(R) A person for whom the Director of the Department of Consumer and Business Services determines by order or by rule that the protection of the public health, safety and welfare does not require registration with the department as a collection agency.
Or. Rev. Stat. § 697.005(1)(b) (West, WESTLAW through 2009 Reg. Sess.).
What is the Fair Debt Collection Practices Act?
The U.S. Congress enacted the FDCPA in 1977 and added it to the Consumer Credit Protection Act in 1978. Its purpose is to eliminate abusive practices of third-party debt collectors. To that end, the Act establishes guidelines for the conduct of debt collectors, defines the rights of consumers, and prescribes penalties for violations.
The FDCPA defines “debt collectors” as “any person who uses any instrumentality of interstate commerce or the mails in any business the principal purpose of which is the collection of any debt … asserted to be owed or due another.”
In other words, “debt collectors” are defined as third parties collecting for a creditor. (As of a 1986 amendment, the FDCPA definition of “debt collector” also includes attorneys who collect debts on a regular basis.)
“Consumers” and “debt” covered under the FDCPA are defined as specifically referring to personal, family or household transactions. Therefore, debts owed by businesses or by individuals for business purposes (commercial debts) are not subject to the FDCPA.
So, if the FDCPA does not apply to commercial debt collection by third parties, how are commercial collectors regulated?
There are no U.S. federal laws, similar to the FDCPA, that regulate third-party commercial (business-to-business) debt collection or provide guidelines for the conduct of commercial debt collectors.
Who is protecting the rights of commercial creditors and debtors?
Commercial Collection Agency Association
The premier body governing the activities of commercial debt collectors is the Commercial Collection Agency Association (CCAA), an arm of the Commercial Law League of America (CLLA). These organizations are not government bodies, nor do they have any jurisdiction over non-members. However, both require high standards of practice and ethics in order for a commercial collection agency to become a certified member.
The Commercial Collection Agency Association was established in 1972 to “improve the quality and reputation of the commercial collection industry.” It currently has more than 200 members. Approximately 100 core members represent the most prestigious commercial collection agencies in the United States.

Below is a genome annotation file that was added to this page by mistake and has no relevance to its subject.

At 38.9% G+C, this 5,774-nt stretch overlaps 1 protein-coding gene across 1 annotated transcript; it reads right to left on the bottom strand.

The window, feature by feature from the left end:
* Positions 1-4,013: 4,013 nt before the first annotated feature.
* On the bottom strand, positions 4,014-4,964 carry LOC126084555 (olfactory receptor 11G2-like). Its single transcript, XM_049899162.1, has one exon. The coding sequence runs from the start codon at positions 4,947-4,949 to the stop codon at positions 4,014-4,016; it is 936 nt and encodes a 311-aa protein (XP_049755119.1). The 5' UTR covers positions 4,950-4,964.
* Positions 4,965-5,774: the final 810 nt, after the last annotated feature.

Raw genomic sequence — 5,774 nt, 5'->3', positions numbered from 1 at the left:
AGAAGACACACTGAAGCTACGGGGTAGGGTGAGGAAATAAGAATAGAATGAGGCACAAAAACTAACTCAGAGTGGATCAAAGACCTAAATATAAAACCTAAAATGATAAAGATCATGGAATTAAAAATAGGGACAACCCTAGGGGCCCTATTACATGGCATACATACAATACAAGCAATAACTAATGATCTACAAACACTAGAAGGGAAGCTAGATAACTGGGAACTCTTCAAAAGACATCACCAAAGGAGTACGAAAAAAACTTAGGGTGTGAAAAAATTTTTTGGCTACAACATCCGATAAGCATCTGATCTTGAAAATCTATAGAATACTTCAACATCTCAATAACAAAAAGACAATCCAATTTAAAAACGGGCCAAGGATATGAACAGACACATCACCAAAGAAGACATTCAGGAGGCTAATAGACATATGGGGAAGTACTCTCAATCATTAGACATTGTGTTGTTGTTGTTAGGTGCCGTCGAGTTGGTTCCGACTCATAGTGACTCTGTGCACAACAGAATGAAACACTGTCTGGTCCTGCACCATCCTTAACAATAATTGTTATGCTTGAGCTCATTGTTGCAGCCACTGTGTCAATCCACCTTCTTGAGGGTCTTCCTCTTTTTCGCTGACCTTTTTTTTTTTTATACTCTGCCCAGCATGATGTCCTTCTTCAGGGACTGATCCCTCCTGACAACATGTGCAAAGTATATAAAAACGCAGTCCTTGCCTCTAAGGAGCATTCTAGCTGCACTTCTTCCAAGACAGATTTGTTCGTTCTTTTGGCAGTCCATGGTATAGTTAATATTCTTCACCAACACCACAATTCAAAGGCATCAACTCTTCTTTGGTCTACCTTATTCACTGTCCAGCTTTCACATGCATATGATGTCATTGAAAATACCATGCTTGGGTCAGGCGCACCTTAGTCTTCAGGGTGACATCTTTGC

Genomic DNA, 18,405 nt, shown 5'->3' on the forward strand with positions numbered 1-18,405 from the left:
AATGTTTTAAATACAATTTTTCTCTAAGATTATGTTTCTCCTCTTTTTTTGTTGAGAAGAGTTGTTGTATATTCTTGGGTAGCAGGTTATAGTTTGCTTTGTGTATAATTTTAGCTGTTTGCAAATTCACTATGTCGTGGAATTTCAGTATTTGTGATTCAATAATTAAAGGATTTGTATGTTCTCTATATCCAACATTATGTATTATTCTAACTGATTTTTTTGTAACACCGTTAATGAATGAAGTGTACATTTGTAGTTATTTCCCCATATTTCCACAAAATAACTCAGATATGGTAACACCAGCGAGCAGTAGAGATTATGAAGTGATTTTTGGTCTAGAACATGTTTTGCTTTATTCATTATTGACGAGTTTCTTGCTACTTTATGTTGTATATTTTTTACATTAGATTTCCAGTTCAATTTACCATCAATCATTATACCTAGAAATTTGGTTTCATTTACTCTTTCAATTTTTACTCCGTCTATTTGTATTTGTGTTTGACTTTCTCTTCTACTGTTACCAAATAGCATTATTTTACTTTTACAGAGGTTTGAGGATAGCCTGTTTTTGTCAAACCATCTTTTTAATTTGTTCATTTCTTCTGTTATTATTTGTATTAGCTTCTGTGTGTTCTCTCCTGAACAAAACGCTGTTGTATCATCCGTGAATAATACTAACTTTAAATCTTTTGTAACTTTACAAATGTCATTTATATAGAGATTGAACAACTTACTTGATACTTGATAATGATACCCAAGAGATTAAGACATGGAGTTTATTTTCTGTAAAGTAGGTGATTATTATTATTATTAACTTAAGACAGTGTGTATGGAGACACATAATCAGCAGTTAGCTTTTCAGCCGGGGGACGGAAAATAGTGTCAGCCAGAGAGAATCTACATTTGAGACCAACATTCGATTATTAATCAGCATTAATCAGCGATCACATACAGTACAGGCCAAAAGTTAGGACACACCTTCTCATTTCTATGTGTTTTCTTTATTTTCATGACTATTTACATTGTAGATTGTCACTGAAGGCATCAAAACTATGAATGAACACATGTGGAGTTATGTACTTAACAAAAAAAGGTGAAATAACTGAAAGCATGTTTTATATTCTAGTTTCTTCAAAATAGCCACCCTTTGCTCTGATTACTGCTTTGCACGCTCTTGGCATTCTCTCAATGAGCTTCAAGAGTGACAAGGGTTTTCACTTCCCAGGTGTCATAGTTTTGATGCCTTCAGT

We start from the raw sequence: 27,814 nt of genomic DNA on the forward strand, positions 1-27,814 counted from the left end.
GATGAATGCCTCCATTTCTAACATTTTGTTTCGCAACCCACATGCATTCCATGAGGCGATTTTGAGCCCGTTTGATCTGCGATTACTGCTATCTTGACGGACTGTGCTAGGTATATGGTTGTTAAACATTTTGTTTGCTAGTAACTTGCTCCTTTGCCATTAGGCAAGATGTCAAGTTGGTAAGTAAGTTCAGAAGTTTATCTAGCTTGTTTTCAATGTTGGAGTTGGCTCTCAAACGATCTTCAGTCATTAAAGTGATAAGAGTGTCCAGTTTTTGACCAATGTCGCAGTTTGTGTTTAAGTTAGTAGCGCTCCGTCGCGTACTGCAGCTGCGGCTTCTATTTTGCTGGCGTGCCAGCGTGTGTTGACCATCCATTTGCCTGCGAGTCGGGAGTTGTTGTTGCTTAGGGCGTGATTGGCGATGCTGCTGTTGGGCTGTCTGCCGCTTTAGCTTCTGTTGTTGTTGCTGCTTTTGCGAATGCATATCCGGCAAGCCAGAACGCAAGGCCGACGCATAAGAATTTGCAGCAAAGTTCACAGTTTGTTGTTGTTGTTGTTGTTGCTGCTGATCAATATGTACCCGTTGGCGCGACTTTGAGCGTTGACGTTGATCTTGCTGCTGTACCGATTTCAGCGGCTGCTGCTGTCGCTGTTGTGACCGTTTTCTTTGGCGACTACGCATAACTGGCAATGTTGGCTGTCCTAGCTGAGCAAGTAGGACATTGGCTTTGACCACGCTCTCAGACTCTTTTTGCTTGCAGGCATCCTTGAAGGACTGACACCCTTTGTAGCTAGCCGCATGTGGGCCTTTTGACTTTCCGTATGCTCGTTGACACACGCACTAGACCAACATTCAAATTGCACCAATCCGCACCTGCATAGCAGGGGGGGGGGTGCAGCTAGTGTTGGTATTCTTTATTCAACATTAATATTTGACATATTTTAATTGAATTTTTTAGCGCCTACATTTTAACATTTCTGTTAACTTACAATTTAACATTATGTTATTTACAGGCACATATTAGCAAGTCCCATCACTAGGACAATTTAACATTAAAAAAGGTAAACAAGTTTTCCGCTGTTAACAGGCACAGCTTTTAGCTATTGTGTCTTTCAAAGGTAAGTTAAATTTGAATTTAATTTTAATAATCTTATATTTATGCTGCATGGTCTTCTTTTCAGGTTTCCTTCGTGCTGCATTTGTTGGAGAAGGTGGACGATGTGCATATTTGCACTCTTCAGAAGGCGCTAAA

The CCAA is an arm of the Commercial Law League of America (CLLA), the oldest creditor’s rights organization in the country established in 1895.
Membership in the CCAA
Members of the CCAA are the only collection agencies in the United States certified by the Commercial Law League of America. In order to obtain certification, the agency must meet rigorous criteria.
- The agency must have been in business at least four years prior to application for membership.
- 80% of the agency’s business must be commercial (business-to-business).
- The agency must maintain a separate Trust Account into which all monies belonging to creditors are placed. This Trust Account is reviewed twice annually by the Executive Director of the CCAA.
- The agency must agree to abide by the CCAA Code of Ethics, which sets ethical standards for dealing with creditors, debtors and attorneys.
- Executives of the agency must meet continuing educational requirements and attend regular CCAA meetings. The member agency must complete sixty continuing educational credits annually.
- The agency must post a surety bond of at least $300,000 for the protection of the creditors it serves.
- One person in the agency must also be a member of the Commercial Law League of America.
- The agency must agree to random periodic site visits from the CCAA Executive Director.
- The agency must be in compliance with all local and state licensing requirements and regulations governing commercial collection firms.
Primarily, the Commercial Law League of America and its Commercial Collection Agency Association have assumed responsibility for looking after the needs and rights of creditors and their customers/debtors. State governments that require licensing and bonding of commercial debt collectors also play an important role.
However, since membership in the CCAA is not compulsory, and some firms may provide collection services in a state but never get licensed, it is up to creditors to ensure they (and their debtors) are receiving the most ethical and highest level of commercial collection service.
How? Check to see if your Agency is both a member of the Commercial Collection Agency Association and therefore certified by the Commercial Law League of America, and is licensed in the U.S. states requiring such licensing.
Burt And Associates is a member of both CCAA and CLLA. Also, we are licensed in bonded in all 50 states (where required).